FCA ‘Disappointed’ In Firms' Approach To APP Fraud

November 7, 2023
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Poor customer service and corporate governance has meant that payment service providers’ approach to fraud is falling short, the UK regulator has warned, noting that this goes against the principles of the flagship Consumer Duty.

Poor customer service and corporate governance has meant that payment service providers’ (PSPs) approach to fraud is falling short, the UK regulator has warned, noting that this goes against the principles of the flagship Consumer Duty. 

The Financial Conduct Authority (FCA) has said that it is working with firms to strengthen their approach to authorised push payment (APP) fraud after a review revealed inefficiencies. 

In the first six months of 2023, over 116,000 people reportedly fell victim to APP fraud. 

“With more people potentially vulnerable due to cost-of-living pressures, and fraud methods evolving, it is critical that firms continually evaluate their approach and have robust frameworks in place to detect fraud, as well as effective support for victims when it happens,” the FCA said in a press statement. 

The review comes a week after the Payment Systems Regulator’s report into APP fraud, which made for uncomfortable reading for challenger banks like Starling and Monzo. 

The FCA also restricted the activity of one PSP mentioned in the report — the e-money institution, Dzing Finance. It was revealed in the PSR report that for 1m transactions, 187,895 were fraudulent.

Poor customer service is a core issue

In its review, the FCA has revealed an “insufficient focus” on delivering good consumer outcomes in many of the firms that were assessed.

The FCA's review outlines issues such as customers being provided with decision letters that are unclear and confusing, or that include unhelpful and, occasionally, accusatory language and limited evidence that firms are appropriately taking account of characteristics of customer vulnerability when making decisions about fraud claims and complaints. 

The FCA has said that customer treatment must be improved, including how complaints are handled, to deliver “consistently good consumer outcomes” in line with the Consumer Duty.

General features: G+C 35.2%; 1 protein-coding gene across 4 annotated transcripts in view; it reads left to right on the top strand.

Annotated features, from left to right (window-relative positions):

“We are concerned that customers cannot always report fraud easily or promptly,” the FCA review says. 

Firms’ websites, for example, do not always provide clear information about how a customer can contact a firm to report fraud or what action to take if the fraud occurs outside of standard opening hours. 

“This can exacerbate the impact of fraud on customers and reduce the chances of being able to take prompt action to stop the fraud or to attempt to recover the funds,” the FCA warns.

There is also a resource issue, which often impacts the quality and speed of customer service when investigating fraud cases or dealing with complaints. 

The FCA warns that this has the potential to cause further consumer harm and distress, resulting in: long call-waiting times to report fraud; incorrect advice being provided; customers being passed to multiple departments, leading to significant delays; and overly long call durations.

Customers whose accounts are frozen due to concerns about fraud, meanwhile, can suffer further distress and inconvenience if unable access funds or make legitimate payments. 

“Where this has occurred, firms should consider what they can do to investigate as soon as possible, so that they can quickly unfreeze accounts where their concerns are unfounded,” the FCA has recommended, adding that firms should consider how they support customers and communicate effectively with them during this period.

Governance must be stronger

In some firms, the FCA has said that it observed governance frameworks that appear to be effective and well established — but, in many cases, firms need to do better. 

“We were particularly disappointed that some firms could not evidence [of] effective oversight and challenge by relevant senior management forums or board committees,” said the FCA. 

In many cases, the FCA said that management information focused primarily on reporting against commercial risk appetite and financials, which can result in customer complaints being neglected. 

The strongest examples of management information, meanwhile, included relevant customer-centric measures and demonstrated how these measures informed decision-making to strengthen anti-fraud systems and controls, and improve customer outcomes and service. 

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